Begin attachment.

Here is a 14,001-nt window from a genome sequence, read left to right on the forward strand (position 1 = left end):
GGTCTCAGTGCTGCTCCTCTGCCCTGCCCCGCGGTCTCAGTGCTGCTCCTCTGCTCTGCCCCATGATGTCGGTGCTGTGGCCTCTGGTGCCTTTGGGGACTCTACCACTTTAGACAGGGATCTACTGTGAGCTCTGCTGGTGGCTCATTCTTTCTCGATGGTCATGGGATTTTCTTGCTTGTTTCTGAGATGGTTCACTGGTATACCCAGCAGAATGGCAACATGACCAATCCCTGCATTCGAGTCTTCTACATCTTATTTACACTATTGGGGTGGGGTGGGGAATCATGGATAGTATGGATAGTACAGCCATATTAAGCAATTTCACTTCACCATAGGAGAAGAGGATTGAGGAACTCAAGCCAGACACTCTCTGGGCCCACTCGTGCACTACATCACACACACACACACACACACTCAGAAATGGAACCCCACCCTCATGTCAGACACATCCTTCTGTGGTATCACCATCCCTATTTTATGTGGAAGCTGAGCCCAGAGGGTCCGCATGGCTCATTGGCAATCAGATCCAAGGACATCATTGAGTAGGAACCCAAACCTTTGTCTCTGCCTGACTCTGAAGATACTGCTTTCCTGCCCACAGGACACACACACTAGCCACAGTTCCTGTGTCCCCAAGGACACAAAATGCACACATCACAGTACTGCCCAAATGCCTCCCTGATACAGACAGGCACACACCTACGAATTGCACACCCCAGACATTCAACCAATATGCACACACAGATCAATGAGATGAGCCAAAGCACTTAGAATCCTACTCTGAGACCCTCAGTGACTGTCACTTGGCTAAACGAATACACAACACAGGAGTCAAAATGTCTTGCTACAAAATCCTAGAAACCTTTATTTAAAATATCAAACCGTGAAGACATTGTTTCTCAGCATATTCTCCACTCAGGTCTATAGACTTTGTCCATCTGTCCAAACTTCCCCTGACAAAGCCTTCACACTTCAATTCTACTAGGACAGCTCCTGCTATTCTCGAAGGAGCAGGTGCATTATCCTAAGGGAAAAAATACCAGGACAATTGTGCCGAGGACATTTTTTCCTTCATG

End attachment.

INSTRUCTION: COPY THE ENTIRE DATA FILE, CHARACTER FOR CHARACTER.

Here is a 14,001-nt window from a genome sequence, read left to right on the forward strand (position 1 = left end):
GGTCTCAGTGCTGCTCCTCTGCCCTGCCCCGCGGTCTCAGTGCTGCTCCTCTGCTCTGCCCCATGATGTCGGTGCTGTGGCCTCTGGTGCCTTTGGGGACTCTACCACTTTAGACAGGGATCTACTGTGAGCTCTGCTGGTGGCTCATTCTTTCTCGATGGTCATGGGATTTTCTTGCTTGTTTCTGAGATGGTTCACTGGTATACCCAGCAGAATGGCAACATGACCAATCCCTGCATTCGAGTCTTCTACATCTTATTTACACTATTGGGGTGGGGTGGGGAATCATGGATAGTATGGATAGTACAGCCATATTAAGCAATTTCACTTCACCATAGGAGAAGAGGATTGAGGAACTCAAGCCAGACACTCTCTGGGCCCACTCGTGCACTACATCACACACACACACACACACACTCAGAAATGGAACCCCACCCTCATGTCAGACACATCCTTCTGTGGTATCACCATCCCTATTTTATGTGGAAGCTGAGCCCAGAGGGTCCGCATGGCTCATTGGCAATCAGATCCAAGGACATCATTGAGTAGGAACCCAAACCTTTGTCTCTGCCTGACTCTGAAGATACTGCTTTCCTGCCCACAGGACACACACACTAGCCACAGTTCCTGTGTCCCCAAGGACACAAAATGCACACATCACAGTACTGCCCAAATGCCTCCCTGATACAGACAGGCACACACCTACGAATTGCACACCCCAGACATTCAACCAATATGCACACACAGATCAATGAGATGAGCCAAAGCACTTAGAATCCTACTCTGAGACCCTCAGTGACTGTCACTTGGCTAAACGAATACACAACACAGGAGTCAAAATGTCTTGCTACAAAATCCTAGAAACCTTTATTTAAAATATCAAACCGTGAAGACATTGTTTCTCAGCATATTCTCCACTCAGGTCTATAGACTTTGTCCATCTGTCCAAACTTCCCCTGACAAAGCCTTCACACTTCAATTCTACTAGGACAGCTCCTGCTATTCTCGAAGGAGCAGGTGCATTATCCTAAGGGAAAAAATACCAGGACAATTGTGCCGAGGACATTTTTTCCTTCATG